Tuesday, January 22, 2008

Nike - Thanks for hiring Craig Masback!

I just heard today (most of you probably already knew this as I think it was anounced last week) that Craig Masback has resigned as CEO of USATF to take some kind of marketing job with Nike. All I can say is, good riddance. I've been a frequent critic of USATF as it has operated under Masback, so I am holding out hope that they make a better choice of the new CEO and can get things turned around. The main 2 criteria in my opinion for the new CEO would be no former elite athletes, and no lawyers (though a former Prosecutor would be ok!).

In a nutshell, here are my main complaints with USATF:

1. Drugs. We have lost all moral authority on this issue. Remember all the grief (rightly so) we gave the Eastern Bloc countries for their state-sponsored drug programs in the 70/80s? While the USATF is obviously not directly engaging in such programs, it is certainly enabling rampant drug use to take place. As with most sports in the US, USATF has not demonstrated any desire to actually police itself. Am I the only one who finds it odd that the only big name track athletes to fail a drug test have been at or near the end of their career? Regina Jacobs. Mary Slaney. Etc. And of course it took the Feds, and not our own sport, to crack the biggest name in track so far: Marion Jones. Being an elite athlete is not a right, it is a privilege. Masback has often taken a lawyerly "right to work" type approach when dealing with probable drug use by top athletes, where no such right should exist.

2. Development/Youth sports. Where are the programs that the member dues should be going towards? Track is a great sport to which we need to be introducing new kids all the time.

3. What does USATF have to do with trail ultras? Nothing. No reason for them to be involved at all. It isn't an Olympic or World Champ sport. The sport has a way of self-selecting the important races and simply slapping a "USATF Championship" label on a mediocre race isn't going to change that. But, if they insist on being involved and asking ultra runners to pay dues, see #2 above.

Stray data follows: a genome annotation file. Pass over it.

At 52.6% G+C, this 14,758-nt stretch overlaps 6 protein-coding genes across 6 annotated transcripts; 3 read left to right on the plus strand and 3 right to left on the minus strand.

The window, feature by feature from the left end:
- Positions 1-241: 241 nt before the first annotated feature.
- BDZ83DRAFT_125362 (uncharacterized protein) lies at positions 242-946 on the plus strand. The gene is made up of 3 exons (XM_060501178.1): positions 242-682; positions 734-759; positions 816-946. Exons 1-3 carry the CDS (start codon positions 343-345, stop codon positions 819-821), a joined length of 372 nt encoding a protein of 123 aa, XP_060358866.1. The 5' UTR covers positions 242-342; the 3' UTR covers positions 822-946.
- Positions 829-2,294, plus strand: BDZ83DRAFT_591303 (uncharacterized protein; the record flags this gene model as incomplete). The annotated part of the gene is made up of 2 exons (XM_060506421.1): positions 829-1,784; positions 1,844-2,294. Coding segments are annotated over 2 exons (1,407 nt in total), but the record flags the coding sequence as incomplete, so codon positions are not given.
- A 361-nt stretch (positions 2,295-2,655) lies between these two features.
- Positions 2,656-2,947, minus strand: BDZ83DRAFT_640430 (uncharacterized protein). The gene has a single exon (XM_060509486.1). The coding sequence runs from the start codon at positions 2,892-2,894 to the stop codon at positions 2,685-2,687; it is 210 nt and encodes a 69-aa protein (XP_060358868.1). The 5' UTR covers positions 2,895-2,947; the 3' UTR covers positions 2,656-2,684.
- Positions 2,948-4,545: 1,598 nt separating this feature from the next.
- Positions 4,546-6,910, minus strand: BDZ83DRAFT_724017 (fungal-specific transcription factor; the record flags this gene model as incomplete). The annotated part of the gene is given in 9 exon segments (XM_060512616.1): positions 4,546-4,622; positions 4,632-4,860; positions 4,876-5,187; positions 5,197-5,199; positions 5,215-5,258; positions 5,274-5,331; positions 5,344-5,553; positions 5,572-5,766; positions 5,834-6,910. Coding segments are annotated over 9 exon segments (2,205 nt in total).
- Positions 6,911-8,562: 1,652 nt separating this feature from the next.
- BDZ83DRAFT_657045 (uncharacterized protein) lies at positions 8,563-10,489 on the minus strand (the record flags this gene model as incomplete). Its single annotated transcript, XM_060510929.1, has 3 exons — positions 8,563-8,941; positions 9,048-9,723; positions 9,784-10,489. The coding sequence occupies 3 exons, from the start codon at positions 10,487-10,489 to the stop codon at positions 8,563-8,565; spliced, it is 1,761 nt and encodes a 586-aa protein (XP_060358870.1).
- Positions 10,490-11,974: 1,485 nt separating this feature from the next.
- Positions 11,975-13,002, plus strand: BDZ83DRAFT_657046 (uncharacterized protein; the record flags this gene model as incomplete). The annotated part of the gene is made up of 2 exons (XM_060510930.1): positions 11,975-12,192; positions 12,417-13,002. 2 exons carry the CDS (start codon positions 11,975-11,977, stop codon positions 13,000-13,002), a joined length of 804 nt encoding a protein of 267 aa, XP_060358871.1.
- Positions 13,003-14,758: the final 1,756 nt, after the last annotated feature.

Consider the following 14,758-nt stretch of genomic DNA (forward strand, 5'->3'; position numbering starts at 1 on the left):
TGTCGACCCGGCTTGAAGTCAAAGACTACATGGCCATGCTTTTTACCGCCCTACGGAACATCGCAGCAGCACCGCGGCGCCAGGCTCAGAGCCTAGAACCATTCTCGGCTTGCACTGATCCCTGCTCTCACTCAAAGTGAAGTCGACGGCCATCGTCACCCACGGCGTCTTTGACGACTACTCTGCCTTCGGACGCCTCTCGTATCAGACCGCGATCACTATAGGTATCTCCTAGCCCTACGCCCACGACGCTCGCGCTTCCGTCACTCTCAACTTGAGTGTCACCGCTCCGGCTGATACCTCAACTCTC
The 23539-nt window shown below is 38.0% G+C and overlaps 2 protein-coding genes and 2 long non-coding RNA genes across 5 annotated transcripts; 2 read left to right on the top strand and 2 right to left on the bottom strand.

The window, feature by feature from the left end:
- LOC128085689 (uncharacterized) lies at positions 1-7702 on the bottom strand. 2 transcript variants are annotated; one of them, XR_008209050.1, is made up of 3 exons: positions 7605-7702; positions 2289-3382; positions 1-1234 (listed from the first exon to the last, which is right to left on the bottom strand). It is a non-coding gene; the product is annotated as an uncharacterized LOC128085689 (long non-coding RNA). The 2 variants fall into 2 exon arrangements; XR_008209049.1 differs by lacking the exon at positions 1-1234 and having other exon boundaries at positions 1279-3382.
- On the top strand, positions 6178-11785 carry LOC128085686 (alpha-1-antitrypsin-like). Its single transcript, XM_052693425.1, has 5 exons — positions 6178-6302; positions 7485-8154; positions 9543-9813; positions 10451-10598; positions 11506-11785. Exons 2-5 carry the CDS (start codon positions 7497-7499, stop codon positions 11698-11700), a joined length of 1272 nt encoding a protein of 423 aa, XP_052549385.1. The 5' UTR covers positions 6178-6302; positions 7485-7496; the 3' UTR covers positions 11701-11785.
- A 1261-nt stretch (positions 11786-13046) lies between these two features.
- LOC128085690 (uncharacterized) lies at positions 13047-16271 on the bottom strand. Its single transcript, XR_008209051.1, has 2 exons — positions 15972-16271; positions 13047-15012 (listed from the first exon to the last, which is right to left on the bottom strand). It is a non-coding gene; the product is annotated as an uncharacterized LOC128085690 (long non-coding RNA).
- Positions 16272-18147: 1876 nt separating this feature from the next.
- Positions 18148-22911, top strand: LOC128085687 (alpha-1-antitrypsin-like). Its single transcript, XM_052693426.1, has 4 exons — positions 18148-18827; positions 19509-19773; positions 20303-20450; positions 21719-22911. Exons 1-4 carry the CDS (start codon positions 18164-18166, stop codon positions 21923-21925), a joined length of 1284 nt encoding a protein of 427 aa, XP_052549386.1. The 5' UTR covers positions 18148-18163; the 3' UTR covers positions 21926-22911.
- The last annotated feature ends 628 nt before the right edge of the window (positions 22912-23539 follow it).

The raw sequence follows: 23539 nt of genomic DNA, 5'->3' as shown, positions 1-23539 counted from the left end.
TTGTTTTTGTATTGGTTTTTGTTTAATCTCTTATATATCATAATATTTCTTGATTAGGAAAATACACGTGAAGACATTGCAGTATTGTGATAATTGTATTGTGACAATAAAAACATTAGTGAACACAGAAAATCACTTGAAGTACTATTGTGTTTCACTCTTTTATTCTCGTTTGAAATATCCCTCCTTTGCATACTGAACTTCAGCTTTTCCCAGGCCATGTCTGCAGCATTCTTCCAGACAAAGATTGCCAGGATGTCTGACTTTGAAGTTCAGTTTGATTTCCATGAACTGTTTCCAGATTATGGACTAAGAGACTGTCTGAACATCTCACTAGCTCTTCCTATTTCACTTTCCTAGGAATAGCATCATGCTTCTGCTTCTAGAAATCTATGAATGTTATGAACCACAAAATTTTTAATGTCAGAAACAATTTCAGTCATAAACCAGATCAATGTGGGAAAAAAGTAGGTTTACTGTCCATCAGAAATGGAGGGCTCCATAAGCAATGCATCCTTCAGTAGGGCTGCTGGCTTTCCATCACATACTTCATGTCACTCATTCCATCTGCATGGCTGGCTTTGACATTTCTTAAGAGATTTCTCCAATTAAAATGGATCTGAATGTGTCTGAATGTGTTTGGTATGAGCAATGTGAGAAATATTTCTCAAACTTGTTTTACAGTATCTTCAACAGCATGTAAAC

4. For the ultra event that is (and should be) under the purview of the USATF, namely the 100K world team, how about providing some support for the team? It is an embarassment to make runners who make a US team have to pay for any part of their trip expenses. Wearing the US jersey should be an honor for the folks able to qualify, not just for the ones able to afford to.


Sarah said...

I hadn't heard or read that - thanks for posting it.

I think about the 'Trail Championships' thing every time I wear a sweatshirt I got a few years back...at a West Coast ultra that was out of water and sports drink at the first aid station when I came through, and I wasn't near the back of the pack. Pretty embarrassing.

And you're right about the National Team, too - incredible, really!

Hope 2008 is starting out well for you and Judy, and that we see you guys again one of these days.

Sarah (PCTR)

chisholm said...

In the real world who would you nominate to head up the USATF, come up with more than 1 if possible, and which of the issues you mentioned should be addressed 1st. For the record, I began track on a grass, 200 yd circuit at the age of 8, in a inner city program that supported itself.

Nike offered a program recently as 3 years back to start t&f school programs at schools like mine on a $75 per school budget. I don't know how the program is going, but it was a start.

Paul DeWitt said...


Good questions, and I think they are related. The drug problem is absolutely the first priority because if it isn't fixed there really isn't a sport left to lead.

My first choice would be Dick Pound, who has shown an eager willingness to combat drug use in sport. He is Canadian, but that shouldn't be a problem (for example, we have a foreigner coaching the Women's US National Soccer team I believe).

2nd choice would be Eliot Spitzer (former NY attorney/current NY Gov). I guess the USATF would be quite a downward move for him though!

3rd choice would be somebody from the corporate world who had some of the above qualities.

- paul

crowther said...

Hi Paul -- I agree that much more progress is needed on the drug testing front, but I've gotta say thumbs down on the Dick Pound idea. The guy has a long history of making sensational public statements that are not based on verifiable facts. For details, see the N.Y. Times piece "The Scold" by Michael Sokolove (Jan. 7, 2007.